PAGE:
In the days when both juniper and the Gaelic language were more widespread in the Scottish Highlands, the names for this shrub or small tree were Aittin or Aiten, and Samh. These words are still with us in place names such as Attadale in Wester Ross and Samhan near Mull. The writer Hugh Fife suggests furthermore that juniper was sometimes referred to as mountain yew, and as such some place names incorporating the Gaelic word Iubhair for yew may in fact be referring to local juniper.
Though the more practical uses of juniper have been known to people for several millennia, it features only sporadically in ancient mythology. Juniper was a symbol of the Canaanites’ fertility goddess Ashera or Astarte in Syria. In the Bible’s Old Testament, a juniper with an angelic presence sheltered the prophet Elijah from Queen Jezebel’s pursuit. Similarly a later apocryphal biblical tale tells of how the infant Jesus and his parents were hidden from King Herod’s soldiers by a juniper during their flight into Egypt.
It is for its culinary, medicinal and ritual properties that juniper is best known. The first two of these properties relate to the juniper’s berries. Strictly speaking these are in fact tiny fleshy cones (like other cones they take two years to mature), and as such they can be crushed and ground for use, as one would do with a peppercorn, as well as pressed for any juice. Its culinary uses are many and varied. The berries were ground and added to sauces and especially to game dishes in England and Scotland to add a bitter, spicy flavour, and were used to flavour bread and cakes in the north of England. Probably the best known use of the berries is in flavouring gin, and indeed the words gin and juniper have a common root. In the nineteenth century Highland juniper bushes were prolific enough for their berries to be collected by the bagful and taken to the Inverness and Aberdeen markets to be exported to the Dutch gin distillers. The berries are also used to flavour other alcoholic beverages such as a Swedish health beer and a French beer-like drink called ‘genevrette’ made from equal amounts of juniper berries and barley.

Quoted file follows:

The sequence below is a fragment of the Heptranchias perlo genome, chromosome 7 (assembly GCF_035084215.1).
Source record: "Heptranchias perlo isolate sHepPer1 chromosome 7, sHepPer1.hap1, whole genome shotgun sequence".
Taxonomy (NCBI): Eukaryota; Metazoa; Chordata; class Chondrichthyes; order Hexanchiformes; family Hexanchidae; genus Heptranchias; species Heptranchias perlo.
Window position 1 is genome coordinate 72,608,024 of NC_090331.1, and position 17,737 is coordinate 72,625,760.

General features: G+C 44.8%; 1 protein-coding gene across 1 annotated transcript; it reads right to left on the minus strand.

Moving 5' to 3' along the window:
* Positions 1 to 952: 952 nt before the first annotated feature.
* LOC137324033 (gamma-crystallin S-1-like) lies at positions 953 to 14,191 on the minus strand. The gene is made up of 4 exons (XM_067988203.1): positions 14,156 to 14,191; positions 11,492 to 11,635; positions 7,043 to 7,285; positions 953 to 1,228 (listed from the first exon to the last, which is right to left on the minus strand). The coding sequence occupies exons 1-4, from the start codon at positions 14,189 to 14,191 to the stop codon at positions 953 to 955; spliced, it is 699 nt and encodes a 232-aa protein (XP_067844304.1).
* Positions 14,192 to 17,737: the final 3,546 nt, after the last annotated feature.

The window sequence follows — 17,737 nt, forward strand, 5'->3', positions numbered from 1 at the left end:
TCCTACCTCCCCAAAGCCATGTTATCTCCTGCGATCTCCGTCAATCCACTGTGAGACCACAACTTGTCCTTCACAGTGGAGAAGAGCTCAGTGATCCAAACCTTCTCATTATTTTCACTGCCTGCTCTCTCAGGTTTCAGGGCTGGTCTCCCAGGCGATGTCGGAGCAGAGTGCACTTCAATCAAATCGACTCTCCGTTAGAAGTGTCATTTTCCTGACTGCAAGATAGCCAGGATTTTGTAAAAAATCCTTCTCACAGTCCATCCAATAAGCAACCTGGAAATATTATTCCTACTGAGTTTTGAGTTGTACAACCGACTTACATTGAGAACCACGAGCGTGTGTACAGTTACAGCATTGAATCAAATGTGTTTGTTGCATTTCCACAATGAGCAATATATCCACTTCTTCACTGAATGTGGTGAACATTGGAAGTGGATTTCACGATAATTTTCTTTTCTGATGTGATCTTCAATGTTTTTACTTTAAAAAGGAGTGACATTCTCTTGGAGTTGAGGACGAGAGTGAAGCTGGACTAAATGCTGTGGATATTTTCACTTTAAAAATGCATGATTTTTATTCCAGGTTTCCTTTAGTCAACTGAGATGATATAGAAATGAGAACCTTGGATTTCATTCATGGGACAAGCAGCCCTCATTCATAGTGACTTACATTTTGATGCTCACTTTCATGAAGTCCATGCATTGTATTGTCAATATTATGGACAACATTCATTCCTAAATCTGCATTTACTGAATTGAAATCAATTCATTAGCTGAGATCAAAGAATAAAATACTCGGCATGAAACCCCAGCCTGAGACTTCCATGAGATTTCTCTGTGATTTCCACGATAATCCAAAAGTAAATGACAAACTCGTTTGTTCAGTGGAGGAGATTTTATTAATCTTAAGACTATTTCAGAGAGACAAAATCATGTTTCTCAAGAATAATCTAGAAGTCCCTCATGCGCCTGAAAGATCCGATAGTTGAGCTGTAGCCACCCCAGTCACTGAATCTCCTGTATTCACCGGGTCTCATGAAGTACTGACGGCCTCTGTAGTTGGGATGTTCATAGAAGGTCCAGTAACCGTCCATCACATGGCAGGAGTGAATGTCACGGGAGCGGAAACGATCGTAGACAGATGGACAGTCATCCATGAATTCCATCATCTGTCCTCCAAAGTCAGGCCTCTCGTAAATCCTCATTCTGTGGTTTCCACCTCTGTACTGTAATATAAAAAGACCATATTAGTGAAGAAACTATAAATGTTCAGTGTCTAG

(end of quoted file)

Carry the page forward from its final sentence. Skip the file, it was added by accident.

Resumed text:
In mediaeval times the berries were also used to flavour whisky in Scotland, though the whisky may just have been used as a pleasant way to administer the medicinal benefits of juniper. Similarly juniper berries may also have been added to food for their medicinal properties, as they were said to aid digestion and to be a cure for various stomach ailments. The earliest recorded medicinal use of juniper berries occurs in an Egyptian papyrus dating back to 1500 BC, in a recipe to cure tapeworm infestations. The Romans too used the berries for purification and stomach ailments, while the famous mediaeval herbalist Culpepper recommended them for a wide variety of conditions including the treatment of flatulence, for which juniper oil is still used today. Chemicals in the berries also stimulate contraction of the uterine muscles and could be administered during labour. However the same properties were also used to abort an unwanted pregnancy, and the phrase used in Lothian in the Middle Ages of giving birth “under the savin (an older name for juniper) tree” was a euphemism for juniper-induced miscarriage.
Practical uses of the juniper’s wood are few, and it was most commonly used to burn, though not for its heat, but rather for its smoke. Though burning juniper wood gives off only minimal visible smoke, this smoke is highly aromatic, and in ancient times it was used for the ritual purification of temples. The smoke was said to aid clairvoyance, and continued to be burned for purification and to stimulate contact with the Otherworld at the autumn Samhain fire festival at the beginning of the Celtic year. In central Europe juniper smoke played a part in the spring-time cleansing and casting out of witchcraft. Juniper was also burned during outbreaks of the Plague, and in Scotland the disease could be dispelled by fumigating the house with juniper smoke while its occupants were inside, after which the house was aired and the occupants revived with whisky!
Juniper’s use in alcoholic drinks and the use of its wood’s smoke are drawn together neatly in the tales of illicit Highland whisky stills hidden away in the glens, which used juniper wood for fuel so that the near absence of smoke would not attract the suspicions of the local excise man.